Operators of duty-free shops in Taiwan will not need to record their customers’ personal data, as various legislators and shop operators expressed concerns the move would hurt the nation’s duty-free trade, the Ministry of Finance said yesterday.
The decision came after an announcement by the ministry’s Department of Customs Administration on July 31, which said it was scheduled to revise the rules on duty-free shop operator management after reviewing them last month.
The revised rules required shop operators to record the passport numbers of travelers purchasing items in duty-free shops as well as details of the items they were purchasing.
The information recorded by computer systems in duty-free shops would immediately be transferred to the administration’s computer system.
However, the department changed its mind, as duty-free shop operators expressed concerns such a move could create an unfriendly shopping experience and cause long lines as shoppers would have to complete a lengthy registration process, which might encourage travelers to buy at other international airports.
The Ministry of Justice also expressed its opposition to this proposal, saying the revision might violate travelers’ privacy.
Last month, various lawmakers, including Chinese Nationalist Party (KMT) lawmakers Lu Shiow-yen (盧秀燕), Lin Te-fu (林德福) and Wong Chung-chun (翁重鈞), held a public hearing over the issue, with representatives of duty-free shop owners sharing similar views.
“Since representatives indicated the new rules could affect travelers’ willingness to purchase goods at the nation’s airports, we agree to revise the regulations [on recording personal data],” the department director Wang Liang (王亮) told a press conference yesterday.
However, Wang said registering passport numbers is a method commonly used in countries like the US, Japan and South Korea.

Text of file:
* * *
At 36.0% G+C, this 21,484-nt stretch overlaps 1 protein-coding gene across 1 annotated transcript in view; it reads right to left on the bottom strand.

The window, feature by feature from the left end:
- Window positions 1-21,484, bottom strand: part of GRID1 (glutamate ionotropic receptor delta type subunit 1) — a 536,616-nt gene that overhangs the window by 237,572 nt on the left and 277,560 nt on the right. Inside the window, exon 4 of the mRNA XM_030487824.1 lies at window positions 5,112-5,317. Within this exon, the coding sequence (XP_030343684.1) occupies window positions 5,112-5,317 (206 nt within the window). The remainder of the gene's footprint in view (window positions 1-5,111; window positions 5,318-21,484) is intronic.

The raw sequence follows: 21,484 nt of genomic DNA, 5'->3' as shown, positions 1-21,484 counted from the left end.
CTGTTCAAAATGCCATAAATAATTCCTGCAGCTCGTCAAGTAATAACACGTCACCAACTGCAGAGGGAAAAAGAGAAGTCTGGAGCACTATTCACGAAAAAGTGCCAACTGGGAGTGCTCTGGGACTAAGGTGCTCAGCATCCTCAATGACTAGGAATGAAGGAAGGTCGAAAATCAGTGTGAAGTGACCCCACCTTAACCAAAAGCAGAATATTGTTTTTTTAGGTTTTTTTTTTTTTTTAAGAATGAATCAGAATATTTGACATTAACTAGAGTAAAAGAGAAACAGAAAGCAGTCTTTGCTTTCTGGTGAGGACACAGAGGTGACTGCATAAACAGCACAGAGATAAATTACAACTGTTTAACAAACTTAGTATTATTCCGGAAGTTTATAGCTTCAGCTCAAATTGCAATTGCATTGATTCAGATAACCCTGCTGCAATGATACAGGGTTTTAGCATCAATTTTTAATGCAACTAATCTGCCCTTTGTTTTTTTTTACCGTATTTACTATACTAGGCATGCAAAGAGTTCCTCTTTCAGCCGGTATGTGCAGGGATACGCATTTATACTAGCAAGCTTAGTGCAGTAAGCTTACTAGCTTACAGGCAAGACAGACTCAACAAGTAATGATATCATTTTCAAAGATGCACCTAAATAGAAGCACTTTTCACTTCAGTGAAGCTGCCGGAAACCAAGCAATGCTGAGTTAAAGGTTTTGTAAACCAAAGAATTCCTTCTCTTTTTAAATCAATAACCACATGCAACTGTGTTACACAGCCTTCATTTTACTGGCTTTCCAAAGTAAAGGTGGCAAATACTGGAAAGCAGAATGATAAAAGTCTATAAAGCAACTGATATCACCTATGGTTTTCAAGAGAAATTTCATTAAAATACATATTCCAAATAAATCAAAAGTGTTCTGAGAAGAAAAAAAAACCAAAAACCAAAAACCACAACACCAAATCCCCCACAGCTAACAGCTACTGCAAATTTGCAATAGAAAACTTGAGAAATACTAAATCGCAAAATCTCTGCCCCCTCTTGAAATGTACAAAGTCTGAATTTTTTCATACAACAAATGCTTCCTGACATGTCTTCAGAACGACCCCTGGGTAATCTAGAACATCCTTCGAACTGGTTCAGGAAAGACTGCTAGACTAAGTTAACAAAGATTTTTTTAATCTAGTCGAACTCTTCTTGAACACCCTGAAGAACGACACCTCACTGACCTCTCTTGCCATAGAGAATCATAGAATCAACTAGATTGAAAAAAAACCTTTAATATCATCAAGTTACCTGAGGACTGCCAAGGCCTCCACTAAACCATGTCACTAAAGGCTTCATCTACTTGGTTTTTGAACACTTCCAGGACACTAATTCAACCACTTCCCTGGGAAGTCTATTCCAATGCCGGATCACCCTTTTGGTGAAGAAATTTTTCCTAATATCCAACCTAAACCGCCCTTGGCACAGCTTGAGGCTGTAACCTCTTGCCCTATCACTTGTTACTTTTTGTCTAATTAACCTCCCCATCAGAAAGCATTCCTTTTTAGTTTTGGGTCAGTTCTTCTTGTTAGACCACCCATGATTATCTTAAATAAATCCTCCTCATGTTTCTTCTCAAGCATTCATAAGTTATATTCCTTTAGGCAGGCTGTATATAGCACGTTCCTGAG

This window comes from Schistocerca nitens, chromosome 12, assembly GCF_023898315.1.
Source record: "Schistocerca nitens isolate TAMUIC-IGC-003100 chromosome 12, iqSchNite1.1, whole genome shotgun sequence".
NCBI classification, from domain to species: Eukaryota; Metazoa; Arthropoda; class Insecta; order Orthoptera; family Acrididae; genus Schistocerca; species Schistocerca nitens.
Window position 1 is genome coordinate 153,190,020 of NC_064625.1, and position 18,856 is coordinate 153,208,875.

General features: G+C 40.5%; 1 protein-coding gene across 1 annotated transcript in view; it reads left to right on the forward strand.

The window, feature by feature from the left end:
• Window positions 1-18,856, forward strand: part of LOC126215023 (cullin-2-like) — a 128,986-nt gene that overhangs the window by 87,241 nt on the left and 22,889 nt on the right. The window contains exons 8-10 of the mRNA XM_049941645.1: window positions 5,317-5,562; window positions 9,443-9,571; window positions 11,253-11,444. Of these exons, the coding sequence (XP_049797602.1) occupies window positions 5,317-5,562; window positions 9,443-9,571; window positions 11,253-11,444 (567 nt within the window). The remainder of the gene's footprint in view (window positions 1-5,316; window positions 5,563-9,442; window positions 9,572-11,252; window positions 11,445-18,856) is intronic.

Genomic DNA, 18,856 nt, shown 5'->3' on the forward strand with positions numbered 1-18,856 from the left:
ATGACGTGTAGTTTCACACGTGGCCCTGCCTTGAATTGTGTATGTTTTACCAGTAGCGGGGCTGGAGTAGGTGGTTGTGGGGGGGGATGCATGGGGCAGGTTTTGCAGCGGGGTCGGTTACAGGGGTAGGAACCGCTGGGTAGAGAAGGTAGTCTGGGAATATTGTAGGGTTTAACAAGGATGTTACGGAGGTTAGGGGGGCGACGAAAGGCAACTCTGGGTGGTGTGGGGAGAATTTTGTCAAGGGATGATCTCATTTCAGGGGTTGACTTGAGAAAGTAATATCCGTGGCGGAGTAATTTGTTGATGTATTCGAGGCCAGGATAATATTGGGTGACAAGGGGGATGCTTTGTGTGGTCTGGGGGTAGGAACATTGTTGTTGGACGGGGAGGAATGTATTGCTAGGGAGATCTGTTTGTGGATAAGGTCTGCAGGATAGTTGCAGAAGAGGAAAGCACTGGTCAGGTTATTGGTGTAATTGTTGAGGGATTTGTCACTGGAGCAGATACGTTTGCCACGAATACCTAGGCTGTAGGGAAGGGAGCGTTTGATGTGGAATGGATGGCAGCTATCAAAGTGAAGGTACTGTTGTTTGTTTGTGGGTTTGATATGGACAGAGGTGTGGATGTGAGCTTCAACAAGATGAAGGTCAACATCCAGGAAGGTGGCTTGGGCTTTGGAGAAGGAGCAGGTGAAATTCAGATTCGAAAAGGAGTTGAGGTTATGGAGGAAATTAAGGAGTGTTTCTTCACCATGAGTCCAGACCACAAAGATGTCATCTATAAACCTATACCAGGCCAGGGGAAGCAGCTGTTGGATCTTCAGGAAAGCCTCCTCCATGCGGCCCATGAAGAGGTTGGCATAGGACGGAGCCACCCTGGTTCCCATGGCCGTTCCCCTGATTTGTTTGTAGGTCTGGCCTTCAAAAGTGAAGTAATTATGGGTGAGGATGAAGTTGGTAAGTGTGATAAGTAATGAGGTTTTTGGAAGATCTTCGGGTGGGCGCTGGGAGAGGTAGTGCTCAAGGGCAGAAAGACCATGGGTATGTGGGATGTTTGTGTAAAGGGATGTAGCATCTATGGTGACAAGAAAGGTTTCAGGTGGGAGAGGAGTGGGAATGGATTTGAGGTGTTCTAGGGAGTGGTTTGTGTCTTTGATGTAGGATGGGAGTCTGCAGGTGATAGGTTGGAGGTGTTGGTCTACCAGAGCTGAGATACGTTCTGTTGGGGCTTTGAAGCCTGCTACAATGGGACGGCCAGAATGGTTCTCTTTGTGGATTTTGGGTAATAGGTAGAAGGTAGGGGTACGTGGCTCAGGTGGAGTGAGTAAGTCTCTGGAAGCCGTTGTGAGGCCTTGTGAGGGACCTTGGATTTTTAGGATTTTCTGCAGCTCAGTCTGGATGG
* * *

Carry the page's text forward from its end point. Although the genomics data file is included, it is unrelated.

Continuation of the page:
Also, the department will insist on the revision that duty-free shop operators have to connect their electronic system instantly with the Customs Administration’s system, to be consistent with international standards, Wang added.
Wang said the department would draft a new version of the rules this month and inform the public, as requested by legislators, giving the public a month to review the proposed rules, before the revisions are officially announced and take effect.
“We still hope the revisions can take effect by the end of this year,” he said.
Separately, the Cabinet yesterday appointed FSC Vice Chairman Wu Tang-chieh (吳當傑) as the new vice minister of finance, adding that Huang Tien-mu (黃天牧), director-general of the FSC’s securities and futures bureau, would fill in Wu’s former position.
Wu’s financial background makes him particularly suitable for his new post and it is thought he will be able to help the ministry advance its agenda, a Cabinet spokesperson said.
Huang, who has a wide range of experience and has helped develop the domestic Chinese-yuan denominated bond market and promote the offshore securities business, will continue to help supervise and manage the financial sector in his new post, the spokesperson said.
Additional reporting by CNA